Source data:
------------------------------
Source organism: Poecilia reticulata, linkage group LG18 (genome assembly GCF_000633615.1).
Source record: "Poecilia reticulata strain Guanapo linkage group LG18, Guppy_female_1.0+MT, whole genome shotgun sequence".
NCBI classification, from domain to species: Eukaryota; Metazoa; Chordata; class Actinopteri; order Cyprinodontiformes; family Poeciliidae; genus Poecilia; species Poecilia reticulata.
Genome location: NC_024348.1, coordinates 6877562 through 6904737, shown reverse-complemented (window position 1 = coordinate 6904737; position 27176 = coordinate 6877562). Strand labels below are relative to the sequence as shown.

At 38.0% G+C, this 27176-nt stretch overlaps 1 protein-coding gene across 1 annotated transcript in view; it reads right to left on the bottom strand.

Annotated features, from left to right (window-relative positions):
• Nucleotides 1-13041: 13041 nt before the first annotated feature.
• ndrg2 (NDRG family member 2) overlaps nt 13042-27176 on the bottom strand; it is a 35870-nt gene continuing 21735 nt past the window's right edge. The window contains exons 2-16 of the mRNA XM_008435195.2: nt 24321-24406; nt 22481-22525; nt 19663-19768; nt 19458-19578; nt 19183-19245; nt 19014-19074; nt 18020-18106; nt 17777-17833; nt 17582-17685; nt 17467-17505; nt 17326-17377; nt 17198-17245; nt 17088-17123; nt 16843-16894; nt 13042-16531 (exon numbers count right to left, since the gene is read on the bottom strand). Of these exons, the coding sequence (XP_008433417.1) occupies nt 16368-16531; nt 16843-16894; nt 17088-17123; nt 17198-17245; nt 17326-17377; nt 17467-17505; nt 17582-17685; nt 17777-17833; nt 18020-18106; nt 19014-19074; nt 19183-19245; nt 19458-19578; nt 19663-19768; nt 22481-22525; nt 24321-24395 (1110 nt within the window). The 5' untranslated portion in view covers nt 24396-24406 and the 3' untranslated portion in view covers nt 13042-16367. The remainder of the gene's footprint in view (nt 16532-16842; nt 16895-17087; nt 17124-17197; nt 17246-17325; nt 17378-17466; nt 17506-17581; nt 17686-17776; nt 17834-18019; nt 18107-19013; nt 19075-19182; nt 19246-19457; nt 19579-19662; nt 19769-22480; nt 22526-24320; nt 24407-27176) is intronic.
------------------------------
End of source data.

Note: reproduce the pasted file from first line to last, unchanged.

Source organism: Poecilia reticulata, linkage group LG18 (genome assembly GCF_000633615.1).
Source record: "Poecilia reticulata strain Guanapo linkage group LG18, Guppy_female_1.0+MT, whole genome shotgun sequence".
NCBI classification, from domain to species: Eukaryota; Metazoa; Chordata; class Actinopteri; order Cyprinodontiformes; family Poeciliidae; genus Poecilia; species Poecilia reticulata.
Genome location: NC_024348.1, coordinates 6877562 through 6904737, shown reverse-complemented (window position 1 = coordinate 6904737; position 27176 = coordinate 6877562). Strand labels below are relative to the sequence as shown.

At 38.0% G+C, this 27176-nt stretch overlaps 1 protein-coding gene across 1 annotated transcript in view; it reads right to left on the bottom strand.

Annotated features, from left to right (window-relative positions):
• Nucleotides 1-13041: 13041 nt before the first annotated feature.
• ndrg2 (NDRG family member 2) overlaps nt 13042-27176 on the bottom strand; it is a 35870-nt gene continuing 21735 nt past the window's right edge. The window contains exons 2-16 of the mRNA XM_008435195.2: nt 24321-24406; nt 22481-22525; nt 19663-19768; nt 19458-19578; nt 19183-19245; nt 19014-19074; nt 18020-18106; nt 17777-17833; nt 17582-17685; nt 17467-17505; nt 17326-17377; nt 17198-17245; nt 17088-17123; nt 16843-16894; nt 13042-16531 (exon numbers count right to left, since the gene is read on the bottom strand). Of these exons, the coding sequence (XP_008433417.1) occupies nt 16368-16531; nt 16843-16894; nt 17088-17123; nt 17198-17245; nt 17326-17377; nt 17467-17505; nt 17582-17685; nt 17777-17833; nt 18020-18106; nt 19014-19074; nt 19183-19245; nt 19458-19578; nt 19663-19768; nt 22481-22525; nt 24321-24395 (1110 nt within the window). The 5' untranslated portion in view covers nt 24396-24406 and the 3' untranslated portion in view covers nt 13042-16367. The remainder of the gene's footprint in view (nt 16532-16842; nt 16895-17087; nt 17124-17197; nt 17246-17325; nt 17378-17466; nt 17506-17581; nt 17686-17776; nt 17834-18019; nt 18107-19013; nt 19075-19182; nt 19246-19457; nt 19579-19662; nt 19769-22480; nt 22526-24320; nt 24407-27176) is intronic.